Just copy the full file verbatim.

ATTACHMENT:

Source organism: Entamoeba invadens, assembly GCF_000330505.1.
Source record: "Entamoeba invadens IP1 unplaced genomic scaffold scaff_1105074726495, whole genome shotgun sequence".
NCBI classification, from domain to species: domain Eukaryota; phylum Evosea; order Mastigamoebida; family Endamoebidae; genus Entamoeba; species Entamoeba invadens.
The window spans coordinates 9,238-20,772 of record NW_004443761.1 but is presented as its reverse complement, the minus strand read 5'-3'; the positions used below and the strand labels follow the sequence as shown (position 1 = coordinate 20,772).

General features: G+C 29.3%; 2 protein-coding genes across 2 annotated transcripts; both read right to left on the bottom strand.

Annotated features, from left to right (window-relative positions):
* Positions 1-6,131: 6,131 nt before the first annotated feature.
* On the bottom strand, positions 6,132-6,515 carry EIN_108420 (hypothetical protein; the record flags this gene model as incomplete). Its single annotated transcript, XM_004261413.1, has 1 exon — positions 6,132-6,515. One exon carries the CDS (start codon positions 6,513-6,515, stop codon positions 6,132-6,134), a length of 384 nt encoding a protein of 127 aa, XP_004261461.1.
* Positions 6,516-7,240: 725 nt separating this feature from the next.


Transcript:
Source organism: Entamoeba invadens, assembly GCF_000330505.1.
Source record: "Entamoeba invadens IP1 unplaced genomic scaffold scaff_1105074726495, whole genome shotgun sequence".
NCBI classification, from domain to species: domain Eukaryota; phylum Evosea; order Mastigamoebida; family Endamoebidae; genus Entamoeba; species Entamoeba invadens.
The window spans coordinates 9,238-20,772 of record NW_004443761.1 but is presented as its reverse complement, the minus strand read 5'-3'; the positions used below and the strand labels follow the sequence as shown (position 1 = coordinate 20,772).

General features: G+C 29.3%; 2 protein-coding genes across 2 annotated transcripts; both read right to left on the bottom strand.

Annotated features, from left to right (window-relative positions):
* Positions 1-6,131: 6,131 nt before the first annotated feature.
* On the bottom strand, positions 6,132-6,515 carry EIN_108420 (hypothetical protein; the record flags this gene model as incomplete). Its single annotated transcript, XM_004261413.1, has 1 exon — positions 6,132-6,515. One exon carries the CDS (start codon positions 6,513-6,515, stop codon positions 6,132-6,134), a length of 384 nt encoding a protein of 127 aa, XP_004261461.1.
* Positions 6,516-7,240: 725 nt separating this feature from the next.